Officers using pseudonyms would also require permission under the Regulation of Investigatory Powers Act.

She said: "We are determined to ensure we do constantly look at seeing whether any changes are needed to further enhance the oversight and the procedures under which undercover operations take place."

David Cameron said: "These are absolutely dreadful allegations and we can only think of the Lawrence family, who have suffered so much already from the loss of their son. To hear that, potentially, the police that were meant to be helping them were actually undermining them - that's horrific."

Start your day with The Independent, sign up for daily news emails
News
newsAnother week, another dress controversy on the internet
Life and Style
Scientist have developed a test which predicts whether you'll live for another ten years
health
Life and Style
Marie had fake ID, in the name of Johanna Koch, after she evaded capture by the Nazis in wartime Berlin
historyOne woman's secret life as a Jew in wartime Berlin
News
news... and what your reaction to the creatures above says about you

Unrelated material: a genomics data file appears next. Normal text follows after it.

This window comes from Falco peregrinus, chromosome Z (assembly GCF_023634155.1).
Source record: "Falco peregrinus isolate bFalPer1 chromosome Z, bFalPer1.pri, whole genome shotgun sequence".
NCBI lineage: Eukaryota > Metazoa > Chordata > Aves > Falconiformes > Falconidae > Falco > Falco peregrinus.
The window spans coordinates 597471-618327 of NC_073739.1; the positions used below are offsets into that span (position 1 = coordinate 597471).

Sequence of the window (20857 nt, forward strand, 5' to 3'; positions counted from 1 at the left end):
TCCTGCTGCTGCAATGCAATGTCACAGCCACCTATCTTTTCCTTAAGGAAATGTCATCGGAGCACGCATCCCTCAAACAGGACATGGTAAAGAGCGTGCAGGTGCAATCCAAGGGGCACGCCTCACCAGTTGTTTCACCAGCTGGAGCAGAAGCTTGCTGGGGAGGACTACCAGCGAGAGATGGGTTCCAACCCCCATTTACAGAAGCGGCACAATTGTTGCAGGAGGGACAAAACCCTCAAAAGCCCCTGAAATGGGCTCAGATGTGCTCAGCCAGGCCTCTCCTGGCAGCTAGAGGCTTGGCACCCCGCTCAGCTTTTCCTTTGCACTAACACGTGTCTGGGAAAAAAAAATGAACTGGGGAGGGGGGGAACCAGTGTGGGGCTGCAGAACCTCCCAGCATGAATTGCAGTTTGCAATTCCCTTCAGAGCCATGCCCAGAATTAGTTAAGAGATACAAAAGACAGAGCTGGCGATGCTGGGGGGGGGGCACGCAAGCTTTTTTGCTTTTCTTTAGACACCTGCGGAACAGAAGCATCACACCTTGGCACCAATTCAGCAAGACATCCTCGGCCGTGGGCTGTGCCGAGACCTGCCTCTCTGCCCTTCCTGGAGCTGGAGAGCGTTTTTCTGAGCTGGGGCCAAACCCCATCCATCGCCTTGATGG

ebooks
ebooksA special investigation by Andy McSmith
Latest stories from i100
Have you tried new the Independent Digital Edition apps?

Day In a Page

Syrian conflict is the world's first 'climate change war', say scientists, but it won't be the last one

Climate change key in Syrian conflict

And it will trigger more war in future
How I outwitted the Gestapo

How I outwitted the Gestapo

My life as a Jew in wartime Berlin
The nation's favourite animal revealed

The nation's favourite animal revealed

Women like cuddly creatures whilst men like creepy-crawlies
Is this the way to get young people to vote?

Getting young people to vote

From #VOTESELFISH to Bite the Ballot
Poldark star Heida Reed: 'I don't think a single bodice gets ripped'

Poldark star Heida Reed

'I don't think a single bodice gets ripped'
The difference between America and Israel? There isn’t one

The difference between America and Israel? There isn’t one

Netanyahu knows he can get away with anything in America, says Robert Fisk
Families clubbing together to build their own affordable accommodation